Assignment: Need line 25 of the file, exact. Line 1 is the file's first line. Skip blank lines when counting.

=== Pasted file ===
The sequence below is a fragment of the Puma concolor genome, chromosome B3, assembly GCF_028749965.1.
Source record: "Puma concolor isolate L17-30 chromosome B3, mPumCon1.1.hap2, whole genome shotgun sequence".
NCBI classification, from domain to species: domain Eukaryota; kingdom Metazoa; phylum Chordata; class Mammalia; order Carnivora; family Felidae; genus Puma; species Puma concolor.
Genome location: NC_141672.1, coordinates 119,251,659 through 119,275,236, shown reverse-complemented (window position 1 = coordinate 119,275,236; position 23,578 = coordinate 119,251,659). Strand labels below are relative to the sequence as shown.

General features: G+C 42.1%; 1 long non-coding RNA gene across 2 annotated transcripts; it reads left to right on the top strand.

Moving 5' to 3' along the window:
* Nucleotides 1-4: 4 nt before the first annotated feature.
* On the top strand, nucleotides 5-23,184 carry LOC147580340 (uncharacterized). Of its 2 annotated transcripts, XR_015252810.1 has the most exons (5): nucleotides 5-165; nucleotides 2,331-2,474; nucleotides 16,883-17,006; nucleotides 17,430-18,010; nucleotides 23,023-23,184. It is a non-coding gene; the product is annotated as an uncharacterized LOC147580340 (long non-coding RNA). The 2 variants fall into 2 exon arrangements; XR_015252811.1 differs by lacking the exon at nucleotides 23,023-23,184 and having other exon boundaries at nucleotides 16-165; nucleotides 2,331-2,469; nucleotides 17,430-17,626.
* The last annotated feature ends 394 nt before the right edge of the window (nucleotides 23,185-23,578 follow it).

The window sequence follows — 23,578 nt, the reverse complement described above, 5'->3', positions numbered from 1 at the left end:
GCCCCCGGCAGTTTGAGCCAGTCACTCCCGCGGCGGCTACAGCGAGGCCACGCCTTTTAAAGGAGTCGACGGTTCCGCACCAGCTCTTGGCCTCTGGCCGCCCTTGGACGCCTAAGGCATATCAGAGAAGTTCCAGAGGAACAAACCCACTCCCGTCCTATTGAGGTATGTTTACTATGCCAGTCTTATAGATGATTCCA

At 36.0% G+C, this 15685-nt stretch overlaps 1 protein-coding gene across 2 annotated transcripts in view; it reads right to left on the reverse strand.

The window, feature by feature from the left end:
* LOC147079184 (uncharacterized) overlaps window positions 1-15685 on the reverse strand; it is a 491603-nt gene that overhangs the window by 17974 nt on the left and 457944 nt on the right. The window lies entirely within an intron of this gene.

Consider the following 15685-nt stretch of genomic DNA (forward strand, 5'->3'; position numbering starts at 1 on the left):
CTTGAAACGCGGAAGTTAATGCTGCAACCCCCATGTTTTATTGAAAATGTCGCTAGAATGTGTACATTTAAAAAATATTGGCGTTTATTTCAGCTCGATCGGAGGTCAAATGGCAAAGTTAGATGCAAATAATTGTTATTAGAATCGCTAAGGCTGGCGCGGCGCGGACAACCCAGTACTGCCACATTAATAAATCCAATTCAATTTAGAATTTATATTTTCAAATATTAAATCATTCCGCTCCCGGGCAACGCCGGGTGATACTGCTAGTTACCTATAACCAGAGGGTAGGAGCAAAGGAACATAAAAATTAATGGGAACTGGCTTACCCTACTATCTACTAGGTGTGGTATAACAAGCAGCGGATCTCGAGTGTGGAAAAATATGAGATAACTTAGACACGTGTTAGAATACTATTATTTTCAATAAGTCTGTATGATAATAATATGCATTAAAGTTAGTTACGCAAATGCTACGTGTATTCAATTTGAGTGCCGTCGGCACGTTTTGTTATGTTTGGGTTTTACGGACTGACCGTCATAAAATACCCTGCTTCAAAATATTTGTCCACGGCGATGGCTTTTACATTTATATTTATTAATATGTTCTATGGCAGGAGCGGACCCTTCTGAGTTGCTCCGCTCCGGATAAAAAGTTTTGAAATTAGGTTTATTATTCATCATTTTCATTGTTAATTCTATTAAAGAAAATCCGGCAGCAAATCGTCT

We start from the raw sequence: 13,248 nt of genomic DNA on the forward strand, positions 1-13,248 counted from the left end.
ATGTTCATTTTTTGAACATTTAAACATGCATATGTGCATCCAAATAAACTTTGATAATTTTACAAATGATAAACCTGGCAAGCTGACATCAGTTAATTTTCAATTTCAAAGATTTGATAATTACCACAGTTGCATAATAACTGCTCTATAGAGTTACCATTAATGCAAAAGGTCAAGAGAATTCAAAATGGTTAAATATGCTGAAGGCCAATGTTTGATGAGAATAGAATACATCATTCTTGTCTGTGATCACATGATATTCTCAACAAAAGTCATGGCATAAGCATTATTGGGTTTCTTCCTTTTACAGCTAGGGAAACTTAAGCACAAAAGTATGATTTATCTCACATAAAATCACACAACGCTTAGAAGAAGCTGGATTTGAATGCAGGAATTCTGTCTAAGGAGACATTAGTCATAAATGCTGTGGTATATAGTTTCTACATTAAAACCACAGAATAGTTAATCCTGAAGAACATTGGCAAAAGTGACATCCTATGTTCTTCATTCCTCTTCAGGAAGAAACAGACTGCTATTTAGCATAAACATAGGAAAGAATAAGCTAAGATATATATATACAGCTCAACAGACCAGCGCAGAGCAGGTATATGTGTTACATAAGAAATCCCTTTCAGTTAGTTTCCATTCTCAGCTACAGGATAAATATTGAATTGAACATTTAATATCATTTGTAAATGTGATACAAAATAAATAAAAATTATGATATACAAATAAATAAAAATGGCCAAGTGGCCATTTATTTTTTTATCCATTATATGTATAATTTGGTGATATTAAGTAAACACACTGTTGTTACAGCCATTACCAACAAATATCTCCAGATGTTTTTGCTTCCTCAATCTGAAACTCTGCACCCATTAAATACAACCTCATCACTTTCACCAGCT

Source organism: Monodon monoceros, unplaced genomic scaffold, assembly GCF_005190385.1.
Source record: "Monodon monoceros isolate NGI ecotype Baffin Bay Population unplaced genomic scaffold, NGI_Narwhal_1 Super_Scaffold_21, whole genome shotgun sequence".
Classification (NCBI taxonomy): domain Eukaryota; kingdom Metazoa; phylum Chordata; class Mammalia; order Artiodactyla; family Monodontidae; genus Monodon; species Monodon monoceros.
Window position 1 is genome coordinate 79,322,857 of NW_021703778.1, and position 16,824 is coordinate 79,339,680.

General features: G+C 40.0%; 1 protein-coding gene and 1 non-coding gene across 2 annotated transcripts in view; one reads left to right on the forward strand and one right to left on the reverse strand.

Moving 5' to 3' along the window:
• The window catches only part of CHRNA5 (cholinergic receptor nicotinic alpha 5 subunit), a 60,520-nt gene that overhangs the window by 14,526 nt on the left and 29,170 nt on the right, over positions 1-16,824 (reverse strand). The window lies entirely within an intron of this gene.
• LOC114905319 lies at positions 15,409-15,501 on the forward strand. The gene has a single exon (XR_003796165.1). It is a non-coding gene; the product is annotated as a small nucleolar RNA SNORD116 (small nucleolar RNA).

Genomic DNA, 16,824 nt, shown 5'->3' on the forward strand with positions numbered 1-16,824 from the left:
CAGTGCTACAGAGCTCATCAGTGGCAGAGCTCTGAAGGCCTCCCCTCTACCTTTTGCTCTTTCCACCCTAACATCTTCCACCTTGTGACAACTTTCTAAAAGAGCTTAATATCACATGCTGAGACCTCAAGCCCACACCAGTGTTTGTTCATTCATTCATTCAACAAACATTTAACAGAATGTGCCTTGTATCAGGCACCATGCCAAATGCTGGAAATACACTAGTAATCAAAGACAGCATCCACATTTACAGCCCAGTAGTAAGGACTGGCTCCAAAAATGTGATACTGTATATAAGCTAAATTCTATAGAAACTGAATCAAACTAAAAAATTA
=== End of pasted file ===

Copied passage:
• The window catches only part of CHRNA5 (cholinergic receptor nicotinic alpha 5 subunit), a 60,520-nt gene that overhangs the window by 14,526 nt on the left and 29,170 nt on the right, over positions 1-16,824 (reverse strand). The window lies entirely within an intron of this gene.